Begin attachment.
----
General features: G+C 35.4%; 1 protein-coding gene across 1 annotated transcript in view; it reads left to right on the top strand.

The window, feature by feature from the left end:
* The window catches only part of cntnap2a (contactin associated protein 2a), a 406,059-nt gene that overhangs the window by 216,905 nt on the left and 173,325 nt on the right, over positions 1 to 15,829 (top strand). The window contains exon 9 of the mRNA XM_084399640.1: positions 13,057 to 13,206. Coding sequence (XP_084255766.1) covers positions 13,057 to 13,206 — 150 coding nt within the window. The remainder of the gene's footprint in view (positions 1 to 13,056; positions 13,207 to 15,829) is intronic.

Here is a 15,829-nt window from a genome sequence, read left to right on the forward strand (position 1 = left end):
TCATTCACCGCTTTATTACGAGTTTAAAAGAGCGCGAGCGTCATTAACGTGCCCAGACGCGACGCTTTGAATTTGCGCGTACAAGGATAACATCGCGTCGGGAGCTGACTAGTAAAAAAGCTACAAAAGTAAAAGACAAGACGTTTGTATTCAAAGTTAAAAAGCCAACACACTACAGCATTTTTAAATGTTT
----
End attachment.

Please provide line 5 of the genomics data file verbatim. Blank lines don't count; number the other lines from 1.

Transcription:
TCATTCACCGCTTTATTACGAGTTTAAAAGAGCGCGAGCGTCATTAACGTGCCCAGACGCGACGCTTTGAATTTGCGCGTACAAGGATAACATCGCGTCGGGAGCTGACTAGTAAAAAAGCTACAAAAGTAAAAGACAAGACGTTTGTATTCAAAGTTAAAAAGCCAACACACTACAGCATTTTTAAATGTTT